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Police officer teaches New Haven kids Brazilian Jiu-Jitsu

The class focuses on bullying prevention, fitness and mentoring.

NEW HAVEN, Conn. — The New Haven Police Activity League launched a new youth Jiu-Jitsu program. It's part of an effort to help kids prevent bullying and get some exercise and mentoring from local officers in the process.

“Ever since I’ve been watching the movie "Cobra Kai," I wanted to do karate and I really like it because it’s like teaching you new moves," Skye Langston from New Haven said.

New Haven Police Lt. Elliot Rosa is their instructor. He has been training in Brazilian Jiu-Jitsu for 12 years. He works with the kids for one hour, three days a week.

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"Super important for the kids because it adds discipline physical fitness and we also go over plenty of bully-proof type scenarios," Rosa said.

“It teaches us self-defense and I get picked on a lot," said Roberto Mathews from New Haven, who is enrolled in the program.

Lt. Rosa is a father, and he sees martial arts as a way to help kids stop getting bullied.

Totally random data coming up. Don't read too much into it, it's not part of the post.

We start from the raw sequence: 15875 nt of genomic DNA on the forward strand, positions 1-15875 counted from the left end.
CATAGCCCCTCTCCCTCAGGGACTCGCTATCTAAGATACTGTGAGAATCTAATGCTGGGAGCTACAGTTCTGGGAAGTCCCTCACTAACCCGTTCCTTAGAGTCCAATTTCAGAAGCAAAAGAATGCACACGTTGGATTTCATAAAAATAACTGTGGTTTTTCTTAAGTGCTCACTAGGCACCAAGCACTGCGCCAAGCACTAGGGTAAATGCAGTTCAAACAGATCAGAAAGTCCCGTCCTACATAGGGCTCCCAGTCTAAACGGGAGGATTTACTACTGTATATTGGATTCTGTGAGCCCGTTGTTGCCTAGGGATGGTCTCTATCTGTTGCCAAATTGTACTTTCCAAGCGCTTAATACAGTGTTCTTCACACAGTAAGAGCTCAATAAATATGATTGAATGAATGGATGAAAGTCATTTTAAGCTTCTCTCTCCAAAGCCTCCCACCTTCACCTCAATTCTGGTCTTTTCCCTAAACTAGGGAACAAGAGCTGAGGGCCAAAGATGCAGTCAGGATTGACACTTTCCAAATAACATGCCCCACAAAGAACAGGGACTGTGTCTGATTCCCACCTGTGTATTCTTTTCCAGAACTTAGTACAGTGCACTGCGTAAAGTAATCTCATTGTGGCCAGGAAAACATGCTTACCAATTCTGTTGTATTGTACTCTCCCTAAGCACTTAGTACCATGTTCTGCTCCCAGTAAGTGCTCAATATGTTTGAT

"Brazilian Jiu-Jitsu is what we teach and it’s mostly holds--holds, pins--and it’s about controlling someone. It’s not so much about MMA where they’re going to be hitting and striking someone or karate. Those martial arts are good but for what we’re teaching, more of the bully prevention. They may be able to hold down the bully and just talk to them calmly and be able to take care of the situation without actually hurting someone," Rosa said.

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There are 28 kids in the class, split up by age group. The lesson includes warm ups, partner work and mentoring.

"A lot of people fight at my school for some reason," said Hunter Jackson, who is taking the class. "I like it here because, my friends here, I learn how to defend myself and it’s mostly just fun."

New Haven PD Assistant Chief Karl Jacobson said this is the first Police Activity League Jiu-Jitsu in the state.

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“They’re also meeting these officers that are going to be out in their community. They’ll be good to see police in a different light: as their instructors, as their friends, as their mentors," Jacobson said.

The program still has some spots left and organizers hope to keep the program continuing in the future.

For more information, email erosa@newhavenct.gov or click here.

Elisha Machado is a reporter at FOX61 News. She can be reached at emachado@fox61.com. Follow her on Facebook, Twitter and Instagram.


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